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I try to match/get all repetitions in a string. This is what I've done so far:

var str = 'abcabc123123';
var REPEATED_CHARS_REGEX = /(.).*\1/gi;

console.log( str.match(REPEATED_CHARS_REGEX) ); // => ['abca', '1231']

As you can see the matching result is ['abca', '1231'], but I excpect to get ['abc', '123']. Any ideas to accomplish that?

2nd question:

Another thing I excpect, is to make it possible to change the duration how often a char needs to be in the string to get matched...

For example if the string is abcabcabc and the repetation-time is set to 2 it should result in ['abcabc']. If set to 3 it should be ['abc'].


A non-RegExp solution is perfectly alright!

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What do you expect with the string: abc123ab12? – Toto Aug 11 '13 at 10:31
@M42 Mhh, ['ab', '12']... – yckart Aug 11 '13 at 10:32
The reason you're getting 'abca' and '1231' is that your regex matches any one character (.) followed by any number of other characters .* followed by whatever the first character was \1. You need to change the part in the parentheses to match all of the first group of letters. – nnnnnn Aug 11 '13 at 11:02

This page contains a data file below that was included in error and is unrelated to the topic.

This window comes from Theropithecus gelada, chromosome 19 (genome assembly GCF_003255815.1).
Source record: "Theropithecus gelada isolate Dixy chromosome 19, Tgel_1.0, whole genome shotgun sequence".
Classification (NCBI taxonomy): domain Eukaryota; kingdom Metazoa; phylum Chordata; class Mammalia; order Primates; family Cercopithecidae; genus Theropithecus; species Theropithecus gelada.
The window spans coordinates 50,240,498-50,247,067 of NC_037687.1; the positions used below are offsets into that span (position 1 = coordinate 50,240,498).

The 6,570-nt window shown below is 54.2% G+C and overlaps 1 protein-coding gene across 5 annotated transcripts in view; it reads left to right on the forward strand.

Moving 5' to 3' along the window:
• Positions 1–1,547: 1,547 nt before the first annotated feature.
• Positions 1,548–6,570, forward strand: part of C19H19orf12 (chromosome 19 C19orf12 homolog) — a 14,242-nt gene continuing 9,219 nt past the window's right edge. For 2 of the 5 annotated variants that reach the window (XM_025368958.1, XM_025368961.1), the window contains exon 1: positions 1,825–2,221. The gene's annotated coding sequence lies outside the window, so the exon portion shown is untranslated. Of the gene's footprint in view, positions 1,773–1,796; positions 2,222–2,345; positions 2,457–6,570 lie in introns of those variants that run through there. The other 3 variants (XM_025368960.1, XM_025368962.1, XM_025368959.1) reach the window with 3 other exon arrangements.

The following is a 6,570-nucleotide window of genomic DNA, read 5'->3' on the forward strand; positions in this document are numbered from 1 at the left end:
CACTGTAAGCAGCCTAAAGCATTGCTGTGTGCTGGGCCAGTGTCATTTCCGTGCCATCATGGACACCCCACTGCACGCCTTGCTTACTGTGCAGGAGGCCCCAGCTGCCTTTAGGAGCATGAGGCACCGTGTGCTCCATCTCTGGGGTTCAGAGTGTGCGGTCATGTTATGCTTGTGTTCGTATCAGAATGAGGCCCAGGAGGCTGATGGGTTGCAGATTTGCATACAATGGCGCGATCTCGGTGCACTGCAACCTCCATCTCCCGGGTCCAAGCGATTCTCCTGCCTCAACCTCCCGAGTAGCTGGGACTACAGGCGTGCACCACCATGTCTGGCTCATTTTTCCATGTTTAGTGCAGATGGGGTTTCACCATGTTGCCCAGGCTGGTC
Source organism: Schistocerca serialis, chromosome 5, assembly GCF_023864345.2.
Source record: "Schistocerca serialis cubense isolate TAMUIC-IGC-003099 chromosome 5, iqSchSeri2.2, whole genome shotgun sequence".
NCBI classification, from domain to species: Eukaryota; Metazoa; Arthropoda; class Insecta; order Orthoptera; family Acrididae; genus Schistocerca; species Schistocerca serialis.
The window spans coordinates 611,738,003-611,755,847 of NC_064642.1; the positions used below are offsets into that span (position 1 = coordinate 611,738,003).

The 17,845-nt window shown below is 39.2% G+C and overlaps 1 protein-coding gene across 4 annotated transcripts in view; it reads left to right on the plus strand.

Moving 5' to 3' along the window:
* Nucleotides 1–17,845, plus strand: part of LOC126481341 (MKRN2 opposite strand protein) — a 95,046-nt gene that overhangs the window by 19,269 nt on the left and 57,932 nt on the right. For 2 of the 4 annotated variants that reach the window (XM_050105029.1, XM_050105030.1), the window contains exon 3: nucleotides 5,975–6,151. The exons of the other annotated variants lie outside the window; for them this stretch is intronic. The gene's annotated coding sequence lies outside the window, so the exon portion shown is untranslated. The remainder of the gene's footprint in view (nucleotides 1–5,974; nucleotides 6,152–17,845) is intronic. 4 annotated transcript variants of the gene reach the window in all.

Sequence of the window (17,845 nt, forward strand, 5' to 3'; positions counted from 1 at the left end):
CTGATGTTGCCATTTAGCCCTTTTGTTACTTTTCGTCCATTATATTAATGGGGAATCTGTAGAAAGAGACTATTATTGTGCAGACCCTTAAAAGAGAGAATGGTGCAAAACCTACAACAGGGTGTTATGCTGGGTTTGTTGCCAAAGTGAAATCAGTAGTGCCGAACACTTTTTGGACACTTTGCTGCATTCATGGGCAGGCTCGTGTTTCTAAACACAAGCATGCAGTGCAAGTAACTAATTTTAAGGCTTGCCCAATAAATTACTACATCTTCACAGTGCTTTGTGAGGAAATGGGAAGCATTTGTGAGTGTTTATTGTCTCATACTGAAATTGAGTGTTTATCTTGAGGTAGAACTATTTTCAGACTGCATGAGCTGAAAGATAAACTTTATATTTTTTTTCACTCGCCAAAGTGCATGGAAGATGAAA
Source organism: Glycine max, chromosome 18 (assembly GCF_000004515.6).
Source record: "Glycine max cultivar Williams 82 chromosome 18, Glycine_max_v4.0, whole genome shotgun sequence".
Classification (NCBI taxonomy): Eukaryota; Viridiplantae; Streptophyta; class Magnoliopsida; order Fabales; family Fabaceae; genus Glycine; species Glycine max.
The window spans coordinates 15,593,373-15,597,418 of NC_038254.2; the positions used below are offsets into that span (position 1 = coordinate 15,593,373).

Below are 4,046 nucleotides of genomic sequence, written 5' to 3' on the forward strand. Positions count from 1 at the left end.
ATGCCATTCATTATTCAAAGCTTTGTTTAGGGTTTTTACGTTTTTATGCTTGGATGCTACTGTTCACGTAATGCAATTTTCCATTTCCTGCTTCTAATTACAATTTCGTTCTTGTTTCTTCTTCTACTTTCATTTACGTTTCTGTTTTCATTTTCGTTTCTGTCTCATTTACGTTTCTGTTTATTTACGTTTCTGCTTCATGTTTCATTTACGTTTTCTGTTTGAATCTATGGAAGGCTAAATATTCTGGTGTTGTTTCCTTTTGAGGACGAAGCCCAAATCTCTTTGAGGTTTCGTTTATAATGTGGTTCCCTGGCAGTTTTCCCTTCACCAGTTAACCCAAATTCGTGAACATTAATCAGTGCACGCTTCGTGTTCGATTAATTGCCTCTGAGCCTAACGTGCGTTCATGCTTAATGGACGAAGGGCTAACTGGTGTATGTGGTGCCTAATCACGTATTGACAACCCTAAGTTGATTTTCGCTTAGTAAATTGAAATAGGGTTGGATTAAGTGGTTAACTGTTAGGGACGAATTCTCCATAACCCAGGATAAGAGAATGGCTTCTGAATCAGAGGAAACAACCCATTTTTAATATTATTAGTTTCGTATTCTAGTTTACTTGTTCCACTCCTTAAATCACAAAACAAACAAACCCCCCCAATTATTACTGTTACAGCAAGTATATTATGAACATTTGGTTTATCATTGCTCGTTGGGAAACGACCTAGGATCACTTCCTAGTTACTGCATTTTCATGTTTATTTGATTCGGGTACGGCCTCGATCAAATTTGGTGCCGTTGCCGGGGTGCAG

up vote 1 down vote accepted

Well, I think falsetru had a good idea with a zero-width look-ahead.

// ["abc", "123"]

This allows it to match just the initial substring while ensuring at least 1 repetition follows.

For M42's follow-up example, it could be modified with a .*? to allow for gaps between repetitions.

// ["ab", "12"]

Then, to find where the repetition starts with multiple uses together, a quantifier ({n}) can be added for the capture group:

// ["abcabc"]

Or, to match just the initial with a number of repetitions following, add the quantifier within the look-ahead.

// ["ab"]

It can also match a minimum number of repetitions with a range quantifier without a max -- {2,}

// ["b", "cd", "2", "34"]
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